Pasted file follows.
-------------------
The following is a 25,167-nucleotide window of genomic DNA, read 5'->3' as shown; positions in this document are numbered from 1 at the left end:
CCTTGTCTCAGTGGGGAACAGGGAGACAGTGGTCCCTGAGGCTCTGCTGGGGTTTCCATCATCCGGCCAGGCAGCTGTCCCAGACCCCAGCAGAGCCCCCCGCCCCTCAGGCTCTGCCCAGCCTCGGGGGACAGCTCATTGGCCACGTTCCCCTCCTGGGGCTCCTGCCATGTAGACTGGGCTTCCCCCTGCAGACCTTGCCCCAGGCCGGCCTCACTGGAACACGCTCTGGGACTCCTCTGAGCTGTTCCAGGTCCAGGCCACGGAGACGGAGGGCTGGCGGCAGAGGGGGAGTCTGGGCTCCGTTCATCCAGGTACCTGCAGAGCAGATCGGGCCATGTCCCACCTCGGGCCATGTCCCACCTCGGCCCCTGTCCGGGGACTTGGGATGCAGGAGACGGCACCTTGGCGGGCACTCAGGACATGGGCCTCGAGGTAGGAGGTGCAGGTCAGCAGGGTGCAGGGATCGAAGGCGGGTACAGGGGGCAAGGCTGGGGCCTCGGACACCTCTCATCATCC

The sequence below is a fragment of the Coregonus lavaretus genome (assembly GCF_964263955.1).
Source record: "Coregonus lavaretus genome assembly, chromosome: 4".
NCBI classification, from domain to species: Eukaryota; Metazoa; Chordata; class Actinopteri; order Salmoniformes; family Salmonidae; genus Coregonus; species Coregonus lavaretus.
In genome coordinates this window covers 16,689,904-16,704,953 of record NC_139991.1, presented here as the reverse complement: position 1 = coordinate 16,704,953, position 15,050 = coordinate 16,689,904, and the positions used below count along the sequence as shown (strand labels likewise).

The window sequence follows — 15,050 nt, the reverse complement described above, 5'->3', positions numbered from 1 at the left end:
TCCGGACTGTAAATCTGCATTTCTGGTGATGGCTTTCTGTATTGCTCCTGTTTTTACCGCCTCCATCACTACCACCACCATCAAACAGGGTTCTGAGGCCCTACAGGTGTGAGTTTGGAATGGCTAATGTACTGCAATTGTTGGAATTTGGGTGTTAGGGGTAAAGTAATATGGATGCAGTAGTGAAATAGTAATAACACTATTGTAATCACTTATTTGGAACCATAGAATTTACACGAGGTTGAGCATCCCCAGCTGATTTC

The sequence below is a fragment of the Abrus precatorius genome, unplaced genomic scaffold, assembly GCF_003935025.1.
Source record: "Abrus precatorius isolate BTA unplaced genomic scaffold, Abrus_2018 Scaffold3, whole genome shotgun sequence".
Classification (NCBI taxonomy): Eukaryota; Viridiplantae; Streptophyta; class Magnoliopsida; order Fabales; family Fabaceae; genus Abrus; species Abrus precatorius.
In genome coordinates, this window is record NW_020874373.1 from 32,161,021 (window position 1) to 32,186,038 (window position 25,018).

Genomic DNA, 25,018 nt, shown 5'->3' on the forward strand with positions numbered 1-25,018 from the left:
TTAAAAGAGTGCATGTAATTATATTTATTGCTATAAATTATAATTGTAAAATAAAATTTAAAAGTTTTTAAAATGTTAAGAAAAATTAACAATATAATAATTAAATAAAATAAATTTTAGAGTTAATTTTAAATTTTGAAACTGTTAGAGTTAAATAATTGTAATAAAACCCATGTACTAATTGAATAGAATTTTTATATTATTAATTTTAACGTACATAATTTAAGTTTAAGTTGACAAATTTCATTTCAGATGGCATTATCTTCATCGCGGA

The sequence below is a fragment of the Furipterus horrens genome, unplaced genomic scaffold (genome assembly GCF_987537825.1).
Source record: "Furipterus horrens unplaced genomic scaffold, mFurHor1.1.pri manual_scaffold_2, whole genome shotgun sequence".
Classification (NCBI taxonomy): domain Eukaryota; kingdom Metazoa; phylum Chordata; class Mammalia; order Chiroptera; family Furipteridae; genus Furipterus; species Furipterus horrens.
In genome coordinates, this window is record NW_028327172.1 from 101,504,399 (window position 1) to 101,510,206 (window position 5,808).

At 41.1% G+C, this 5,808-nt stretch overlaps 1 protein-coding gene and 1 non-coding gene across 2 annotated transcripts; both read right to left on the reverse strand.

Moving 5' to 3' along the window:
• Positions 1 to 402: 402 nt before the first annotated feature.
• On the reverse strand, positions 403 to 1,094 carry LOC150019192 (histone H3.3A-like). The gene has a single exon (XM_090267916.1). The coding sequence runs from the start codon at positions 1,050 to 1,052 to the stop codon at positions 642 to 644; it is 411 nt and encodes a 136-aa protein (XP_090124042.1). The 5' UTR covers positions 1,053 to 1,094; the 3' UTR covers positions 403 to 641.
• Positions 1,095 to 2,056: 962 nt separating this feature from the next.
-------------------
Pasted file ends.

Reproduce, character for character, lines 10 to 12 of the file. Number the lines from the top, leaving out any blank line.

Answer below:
Source record: "Abrus precatorius isolate BTA unplaced genomic scaffold, Abrus_2018 Scaffold3, whole genome shotgun sequence".
Classification (NCBI taxonomy): Eukaryota; Viridiplantae; Streptophyta; class Magnoliopsida; order Fabales; family Fabaceae; genus Abrus; species Abrus precatorius.
In genome coordinates, this window is record NW_020874373.1 from 32,161,021 (window position 1) to 32,186,038 (window position 25,018).